Sunday, February 12, 2017

Wildlife in the Queensland Heat Wave Feb 2017

12 February 2017

Temperatures soared in mid February during a terrible heatwave in Eastern Australia.  Where we live on the Darling Downs, South-East Queensland, temperatures reached 46 degrees Celsius in the shade!!  During this time we were kept busy ensuring that all local wildlife at Jarowair had access to water.  The bore-pump was busy for days, with sprinklers going in gardens, troughs and waterholes being filled daily with water and we also placed more containers of water around the property for wildlife.

Koala with a wet face, from having a drink from the water container we placed at the base of his tree during the heat wave. He watched us from up high and came down as soon as we walked away to have a long drink of cool water.

Three koalas were witnessed on our property during this weekend, all looking terribly hot and panting in the trees, trying desperately to escape the heat.  We made a decision to put a container of water under each tree that had a koala in it.  One particular tree, we placed the container of water down at the base of the tree and went back to the house to get others to set up at the other two trees - within the time we returned, the koala from the first tree had already climbed down and was lapping the water up from the container at the base of the tree!  We watched from a distance and it proceeded to sit their and have a good drink before it scampered off to some thicker trees close by that were a little shadier.

Another panting koala during the heatwave - a container of cool water was placed at the base of his tree also.

Joeys were steaming in their mothers pouches and the mothers were all congregating around the water holes - the joeys were trying to stretch the pouch open so they could get cool.

This large Eastern Grey Kangaroo Joey was trying to get some cool breeze by stretching out the pouch awkwardly, while his mum rested at "Wallaby Waterhole" at Jarowair during the heatwave.  You can see how stressed mum is as her whole arms are wet from licking them - a method macropods use to cool down when stressed.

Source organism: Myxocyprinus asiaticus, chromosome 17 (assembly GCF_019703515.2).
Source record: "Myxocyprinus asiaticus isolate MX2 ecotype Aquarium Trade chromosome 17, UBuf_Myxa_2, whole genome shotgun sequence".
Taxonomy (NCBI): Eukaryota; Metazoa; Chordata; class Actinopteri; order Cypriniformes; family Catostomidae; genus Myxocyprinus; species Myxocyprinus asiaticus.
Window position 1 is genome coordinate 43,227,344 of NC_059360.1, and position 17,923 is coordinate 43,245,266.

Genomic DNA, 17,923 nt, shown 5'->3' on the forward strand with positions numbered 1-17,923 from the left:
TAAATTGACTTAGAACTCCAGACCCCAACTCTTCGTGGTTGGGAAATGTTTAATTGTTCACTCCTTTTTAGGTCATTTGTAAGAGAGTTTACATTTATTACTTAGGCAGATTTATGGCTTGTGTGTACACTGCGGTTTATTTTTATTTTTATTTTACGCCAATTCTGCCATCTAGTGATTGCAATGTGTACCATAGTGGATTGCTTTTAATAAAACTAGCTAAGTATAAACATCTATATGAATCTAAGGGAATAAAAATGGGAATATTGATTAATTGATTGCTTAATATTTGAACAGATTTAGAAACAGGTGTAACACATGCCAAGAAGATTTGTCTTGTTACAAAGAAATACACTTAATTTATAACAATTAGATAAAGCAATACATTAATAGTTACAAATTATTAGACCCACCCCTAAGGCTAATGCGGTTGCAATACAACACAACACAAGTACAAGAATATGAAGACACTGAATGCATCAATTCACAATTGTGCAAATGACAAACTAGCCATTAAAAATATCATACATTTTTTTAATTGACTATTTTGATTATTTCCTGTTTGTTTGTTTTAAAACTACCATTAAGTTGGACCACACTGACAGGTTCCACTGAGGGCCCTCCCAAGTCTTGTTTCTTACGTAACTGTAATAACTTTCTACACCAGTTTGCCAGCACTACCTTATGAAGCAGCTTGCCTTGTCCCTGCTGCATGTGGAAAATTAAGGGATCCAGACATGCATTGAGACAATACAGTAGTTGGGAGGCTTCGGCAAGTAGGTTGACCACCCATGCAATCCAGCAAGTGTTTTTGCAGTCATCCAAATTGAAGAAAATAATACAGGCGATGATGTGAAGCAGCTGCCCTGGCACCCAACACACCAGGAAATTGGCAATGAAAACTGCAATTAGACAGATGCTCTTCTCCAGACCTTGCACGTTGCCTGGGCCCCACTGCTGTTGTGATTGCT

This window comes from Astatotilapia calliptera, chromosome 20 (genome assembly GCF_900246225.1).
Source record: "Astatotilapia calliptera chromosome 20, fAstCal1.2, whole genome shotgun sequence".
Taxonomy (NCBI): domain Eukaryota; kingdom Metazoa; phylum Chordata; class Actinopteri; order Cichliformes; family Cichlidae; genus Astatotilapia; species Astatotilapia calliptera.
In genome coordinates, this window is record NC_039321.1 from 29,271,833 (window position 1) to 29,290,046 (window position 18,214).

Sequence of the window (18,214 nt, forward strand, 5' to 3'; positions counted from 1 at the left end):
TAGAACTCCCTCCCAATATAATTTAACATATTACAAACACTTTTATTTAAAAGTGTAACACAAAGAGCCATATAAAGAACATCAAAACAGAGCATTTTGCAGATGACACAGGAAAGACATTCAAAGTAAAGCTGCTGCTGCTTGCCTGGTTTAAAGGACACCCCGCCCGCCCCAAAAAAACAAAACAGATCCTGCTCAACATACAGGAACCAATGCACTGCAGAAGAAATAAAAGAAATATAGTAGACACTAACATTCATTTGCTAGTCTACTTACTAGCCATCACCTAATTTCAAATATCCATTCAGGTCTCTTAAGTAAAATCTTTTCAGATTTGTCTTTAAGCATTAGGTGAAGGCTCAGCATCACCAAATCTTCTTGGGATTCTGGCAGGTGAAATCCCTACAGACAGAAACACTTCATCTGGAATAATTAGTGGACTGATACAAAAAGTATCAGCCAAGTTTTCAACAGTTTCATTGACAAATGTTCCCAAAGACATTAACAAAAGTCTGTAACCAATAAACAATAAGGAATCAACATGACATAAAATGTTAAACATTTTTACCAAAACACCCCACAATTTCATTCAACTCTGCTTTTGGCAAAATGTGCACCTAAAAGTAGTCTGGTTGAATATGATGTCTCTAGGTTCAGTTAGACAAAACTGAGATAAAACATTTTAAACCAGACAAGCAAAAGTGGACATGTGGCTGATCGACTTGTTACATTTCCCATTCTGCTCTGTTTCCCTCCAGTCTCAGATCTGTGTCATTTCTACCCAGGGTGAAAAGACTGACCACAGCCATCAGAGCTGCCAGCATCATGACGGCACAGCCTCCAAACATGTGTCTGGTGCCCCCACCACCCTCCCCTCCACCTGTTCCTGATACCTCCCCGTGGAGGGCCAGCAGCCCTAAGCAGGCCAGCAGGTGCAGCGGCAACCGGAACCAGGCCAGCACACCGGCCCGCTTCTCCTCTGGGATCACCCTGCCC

Eastern Grey Kangaroos during the heatwave at Jarowair, February 2017
Red-necked Wallaby with wet arms during the heat wave.  Macropods lick their arms to cool and calm down when stressed.

Birds were painting and the tiny waterhole down the back - was busy with many variety of birds coming down for a drink.  We were expecting to see a python waiting at the waterhole for an easy meal with so many birds coming - but I guess they too were staying out of the sun.  There were a tremendous variety of birds coming for a drink including three juvenile Olive-backed Orioles, Brown-headed Honeyeaters, Yellow-faced Honeyeaters to name a few.

Olive-backed Oriole with its' beak open and wings out- trying to cool down near the waterhole at Jarowair during the Febuary 2017 heatwave.

Australian Magpies with beaks open trying to cool down in the heatwave

Laughing Kookaburra with beak open - resting above the waterhole trying to cool down during the Febuary 2017 heatwave.

Noisy Miner - trying to cool down during the  heatwave

Nosiy Miner coming for a drink during the heatwave.

A wild Brushtailed possum in one of the nesting boxes at Jarowair - was unusually hanging out of the entrance hole trying to get cool during the middle of the day during the heatwave.  Brushtailed Possums are nocturnal - so normally you wouldn't see them peaking out from their safe hiding spots in the day time - but I guess the box was getting pretty steamy in the high temps.

The temperatures continued for many days and we kept up the routine of ensuring waterholes, troughs, birdbaths and containers were full of water, as well as putting on the sprinklers in a variety of gardens to cool down some of the local birds.

The heat-wave certainly took it's toll and we lost a few shrubs that were almost at fully grown size.

Anyone can help wildlife during a heatwave such as this, by putting out water for wildlife.  Deep dishes should have  a branch in them so lizards and small birds do not drown.

J & B

Lastly a Lace Monitor was out and about - stealing eggs from the chook pen during the heatwave - he seemed to be tolerating it much better than other animals.

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